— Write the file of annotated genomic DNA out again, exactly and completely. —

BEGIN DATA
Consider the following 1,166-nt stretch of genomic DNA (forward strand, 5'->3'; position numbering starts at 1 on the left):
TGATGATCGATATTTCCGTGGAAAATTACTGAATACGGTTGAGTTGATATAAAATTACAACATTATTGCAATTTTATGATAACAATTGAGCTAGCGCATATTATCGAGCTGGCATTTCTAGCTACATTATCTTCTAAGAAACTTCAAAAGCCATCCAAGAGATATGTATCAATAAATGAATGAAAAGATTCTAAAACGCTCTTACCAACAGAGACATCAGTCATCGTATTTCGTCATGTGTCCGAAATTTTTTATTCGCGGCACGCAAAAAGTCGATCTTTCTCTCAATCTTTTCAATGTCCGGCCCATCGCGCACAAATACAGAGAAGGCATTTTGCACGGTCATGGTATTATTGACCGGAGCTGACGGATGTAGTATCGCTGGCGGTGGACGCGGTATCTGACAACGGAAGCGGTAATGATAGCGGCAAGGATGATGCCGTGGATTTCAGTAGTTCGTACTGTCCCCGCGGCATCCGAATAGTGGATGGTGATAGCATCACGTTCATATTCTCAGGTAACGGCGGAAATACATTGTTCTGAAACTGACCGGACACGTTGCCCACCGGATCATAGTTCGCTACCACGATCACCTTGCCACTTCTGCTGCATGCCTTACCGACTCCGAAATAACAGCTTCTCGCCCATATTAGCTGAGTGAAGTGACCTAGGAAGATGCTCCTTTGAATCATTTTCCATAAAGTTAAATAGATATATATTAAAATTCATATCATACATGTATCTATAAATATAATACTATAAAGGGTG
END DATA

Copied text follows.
Consider the following 1,166-nt stretch of genomic DNA (forward strand, 5'->3'; position numbering starts at 1 on the left):
TGATGATCGATATTTCCGTGGAAAATTACTGAATACGGTTGAGTTGATATAAAATTACAACATTATTGCAATTTTATGATAACAATTGAGCTAGCGCATATTATCGAGCTGGCATTTCTAGCTACATTATCTTCTAAGAAACTTCAAAAGCCATCCAAGAGATATGTATCAATAAATGAATGAAAAGATTCTAAAACGCTCTTACCAACAGAGACATCAGTCATCGTATTTCGTCATGTGTCCGAAATTTTTTATTCGCGGCACGCAAAAAGTCGATCTTTCTCTCAATCTTTTCAATGTCCGGCCCATCGCGCACAAATACAGAGAAGGCATTTTGCACGGTCATGGTATTATTGACCGGAGCTGACGGATGTAGTATCGCTGGCGGTGGACGCGGTATCTGACAACGGAAGCGGTAATGATAGCGGCAAGGATGATGCCGTGGATTTCAGTAGTTCGTACTGTCCCCGCGGCATCCGAATAGTGGATGGTGATAGCATCACGTTCATATTCTCAGGTAACGGCGGAAATACATTGTTCTGAAACTGACCGGACACGTTGCCCACCGGATCATAGTTCGCTACCACGATCACCTTGCCACTTCTGCTGCATGCCTTACCGACTCCGAAATAACAGCTTCTCGCCCATATTAGCTGAGTGAAGTGACCTAGGAAGATGCTCCTTTGAATCATTTTCCATAAAGTTAAATAGATATATATTAAAATTCATATCATACATGTATCTATAAATATAATACTATAAAGGGTG